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Being Religious or Spiritual Is Linked With Getting More Depressed

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Previously studies appeared to show that religious and spiritual beliefs may be protective for depression, and were associated with better well-being. It was a widely held view amongst psychiatrists (who are not, as a group, particularly religious) that religion and spirituality protected your mood from the vicissitudes of life's misfortunes.

But now, a very large study, which followed up people for a year, has found there is an opposite relationship between religious belief and depression. Religion, and even more, spirituality not tied to formal religion, appears to be unhelpful in terms of protecting you from low mood, and could even be linked with more depression.

A key finding of the study, conducted in several different counties, is that a spiritual life view predisposed to major depression, especially significantly in the UK, where spiritual participants were nearly three times more likely to experience an episode of depression than the secular group.

The results are startling because previous research found formally religious people had good mental health habits and lifestyle, for example, previous studies established they were less likely to have ever used drugs or to have been hazardous drinkers.

Entitled 'Spiritual and religious beliefs as risk factors for the onset of major depression: an international cohort study', the relationship with religious and spiritual belief was investigated in depth by researchers led by Professor Michael King from University College London. Over 8,000 people visiting general practices across seven countries were followed up at six and 12 months. The general practices were in the UK, Spain, Slovenia, Estonia, the Netherlands, Portugal and Chile. These general practices covered urban and rural populations with considerable socio-economic variation.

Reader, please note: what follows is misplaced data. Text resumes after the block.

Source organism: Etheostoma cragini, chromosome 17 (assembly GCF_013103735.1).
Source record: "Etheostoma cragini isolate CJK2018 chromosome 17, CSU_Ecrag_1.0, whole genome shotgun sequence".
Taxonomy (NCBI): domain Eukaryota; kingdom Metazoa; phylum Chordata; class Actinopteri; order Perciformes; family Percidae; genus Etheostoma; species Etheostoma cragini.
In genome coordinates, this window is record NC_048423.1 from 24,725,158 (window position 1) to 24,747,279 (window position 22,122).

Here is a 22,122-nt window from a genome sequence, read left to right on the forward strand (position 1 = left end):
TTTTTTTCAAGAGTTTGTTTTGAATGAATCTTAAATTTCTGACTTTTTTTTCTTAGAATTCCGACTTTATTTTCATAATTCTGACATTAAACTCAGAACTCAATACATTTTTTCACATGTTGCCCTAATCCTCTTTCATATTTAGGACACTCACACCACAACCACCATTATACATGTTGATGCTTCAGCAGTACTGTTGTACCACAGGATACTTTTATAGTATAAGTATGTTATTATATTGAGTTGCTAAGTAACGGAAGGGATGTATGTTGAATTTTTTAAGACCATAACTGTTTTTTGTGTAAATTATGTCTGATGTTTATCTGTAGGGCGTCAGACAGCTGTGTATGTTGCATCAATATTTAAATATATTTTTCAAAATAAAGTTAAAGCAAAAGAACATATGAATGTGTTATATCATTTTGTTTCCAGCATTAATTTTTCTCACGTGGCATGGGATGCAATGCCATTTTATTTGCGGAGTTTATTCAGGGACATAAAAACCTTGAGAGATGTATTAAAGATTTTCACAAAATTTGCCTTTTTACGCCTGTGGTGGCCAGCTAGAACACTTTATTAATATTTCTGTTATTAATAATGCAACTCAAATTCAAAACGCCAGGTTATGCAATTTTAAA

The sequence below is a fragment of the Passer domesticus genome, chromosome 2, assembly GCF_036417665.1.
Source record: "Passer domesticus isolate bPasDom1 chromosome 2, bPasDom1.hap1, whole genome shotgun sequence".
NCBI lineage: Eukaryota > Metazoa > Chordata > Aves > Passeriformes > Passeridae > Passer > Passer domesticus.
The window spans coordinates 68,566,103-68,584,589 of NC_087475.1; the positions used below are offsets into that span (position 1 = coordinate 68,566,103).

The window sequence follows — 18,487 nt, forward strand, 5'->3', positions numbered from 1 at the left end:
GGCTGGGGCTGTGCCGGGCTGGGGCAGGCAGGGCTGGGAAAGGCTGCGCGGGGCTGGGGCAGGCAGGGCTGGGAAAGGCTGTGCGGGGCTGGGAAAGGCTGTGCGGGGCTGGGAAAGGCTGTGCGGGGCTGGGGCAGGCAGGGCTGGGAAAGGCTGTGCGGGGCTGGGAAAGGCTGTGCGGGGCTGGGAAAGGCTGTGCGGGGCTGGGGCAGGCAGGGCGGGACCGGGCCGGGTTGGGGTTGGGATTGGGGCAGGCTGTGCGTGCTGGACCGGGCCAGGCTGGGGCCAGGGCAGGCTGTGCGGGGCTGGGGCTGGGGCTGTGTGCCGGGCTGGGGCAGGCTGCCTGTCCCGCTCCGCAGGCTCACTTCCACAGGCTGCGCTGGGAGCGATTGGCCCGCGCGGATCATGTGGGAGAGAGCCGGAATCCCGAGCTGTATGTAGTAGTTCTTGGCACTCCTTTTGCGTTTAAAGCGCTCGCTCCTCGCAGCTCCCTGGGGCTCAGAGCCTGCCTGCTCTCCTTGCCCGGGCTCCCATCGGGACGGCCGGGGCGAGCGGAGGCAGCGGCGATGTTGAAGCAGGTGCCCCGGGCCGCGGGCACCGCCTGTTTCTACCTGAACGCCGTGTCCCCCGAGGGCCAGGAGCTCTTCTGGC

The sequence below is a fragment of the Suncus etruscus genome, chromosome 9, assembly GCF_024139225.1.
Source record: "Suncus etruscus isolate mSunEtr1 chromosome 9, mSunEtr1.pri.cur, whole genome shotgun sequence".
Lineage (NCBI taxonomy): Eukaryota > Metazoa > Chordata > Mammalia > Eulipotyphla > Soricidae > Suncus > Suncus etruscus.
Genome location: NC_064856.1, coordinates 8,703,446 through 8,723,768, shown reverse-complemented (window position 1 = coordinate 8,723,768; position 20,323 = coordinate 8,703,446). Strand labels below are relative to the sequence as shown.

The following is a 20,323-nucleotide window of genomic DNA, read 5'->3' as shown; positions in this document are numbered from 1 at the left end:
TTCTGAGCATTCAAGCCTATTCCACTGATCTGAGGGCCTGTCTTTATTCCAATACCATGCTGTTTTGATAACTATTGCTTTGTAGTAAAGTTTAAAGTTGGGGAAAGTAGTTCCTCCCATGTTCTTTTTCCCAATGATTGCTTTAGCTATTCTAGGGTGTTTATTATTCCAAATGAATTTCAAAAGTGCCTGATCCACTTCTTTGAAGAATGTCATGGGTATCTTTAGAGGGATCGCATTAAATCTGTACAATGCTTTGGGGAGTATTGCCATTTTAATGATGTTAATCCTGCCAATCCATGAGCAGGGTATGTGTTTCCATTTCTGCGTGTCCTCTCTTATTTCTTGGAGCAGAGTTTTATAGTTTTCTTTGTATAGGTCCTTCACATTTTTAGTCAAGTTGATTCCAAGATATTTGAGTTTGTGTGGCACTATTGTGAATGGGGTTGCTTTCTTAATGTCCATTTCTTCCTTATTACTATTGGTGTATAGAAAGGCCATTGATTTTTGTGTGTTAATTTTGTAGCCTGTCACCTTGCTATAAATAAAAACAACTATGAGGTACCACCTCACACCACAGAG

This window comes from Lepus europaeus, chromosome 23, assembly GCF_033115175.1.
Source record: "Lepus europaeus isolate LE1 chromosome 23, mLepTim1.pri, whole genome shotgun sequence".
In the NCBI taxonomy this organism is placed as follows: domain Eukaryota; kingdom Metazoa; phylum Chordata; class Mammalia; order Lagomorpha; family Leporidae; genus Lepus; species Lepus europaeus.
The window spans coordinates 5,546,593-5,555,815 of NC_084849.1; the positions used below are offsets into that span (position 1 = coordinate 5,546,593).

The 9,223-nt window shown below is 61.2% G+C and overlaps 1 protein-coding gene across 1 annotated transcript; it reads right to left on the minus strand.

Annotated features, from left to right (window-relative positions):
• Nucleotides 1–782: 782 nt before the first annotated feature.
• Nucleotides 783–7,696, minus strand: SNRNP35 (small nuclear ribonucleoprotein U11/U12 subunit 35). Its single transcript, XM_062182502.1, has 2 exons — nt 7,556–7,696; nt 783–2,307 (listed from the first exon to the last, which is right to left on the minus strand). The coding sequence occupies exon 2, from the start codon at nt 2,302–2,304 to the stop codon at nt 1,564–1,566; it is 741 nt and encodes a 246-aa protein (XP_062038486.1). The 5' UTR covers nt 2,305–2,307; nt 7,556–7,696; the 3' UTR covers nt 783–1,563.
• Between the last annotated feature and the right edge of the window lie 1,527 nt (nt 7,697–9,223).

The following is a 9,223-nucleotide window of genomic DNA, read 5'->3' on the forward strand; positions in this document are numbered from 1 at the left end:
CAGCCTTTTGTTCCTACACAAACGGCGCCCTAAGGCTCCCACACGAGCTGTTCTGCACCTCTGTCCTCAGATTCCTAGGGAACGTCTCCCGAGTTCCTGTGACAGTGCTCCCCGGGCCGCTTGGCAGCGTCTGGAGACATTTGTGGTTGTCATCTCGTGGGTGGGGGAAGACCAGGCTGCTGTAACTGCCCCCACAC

The study has just been published in one of the most respected academic psychiatric journals, 'Psychological Medicine'. It was conducted by researchers at several UK and European universities and Chile.

The study defined religion as meaning the practice of a faith, eg going to a temple, mosque, church or synagogue. Being 'spiritual' was defined as not formally following a religion, but having spiritual beliefs or experiences. For example, believing that there is some power or force other than yourself, which might influence life.

People who held a religious or spiritual understanding of life had a higher incidence of depression than those with a secular life view. However, this finding varied by country; in particular, people in the UK who had a spiritual understanding of life were the most vulnerable to the onset of major depression.

Regardless of country, the stronger the spiritual or religious belief at the start of the study, the higher the risk of onset of depression.

Although the main finding of an association between religious life understanding and onset of depression varied by country, there was no evidence that spirituality may protect people, and only weak evidence that a religious life view was possibly protective in two countries (Slovenia and the Netherlands).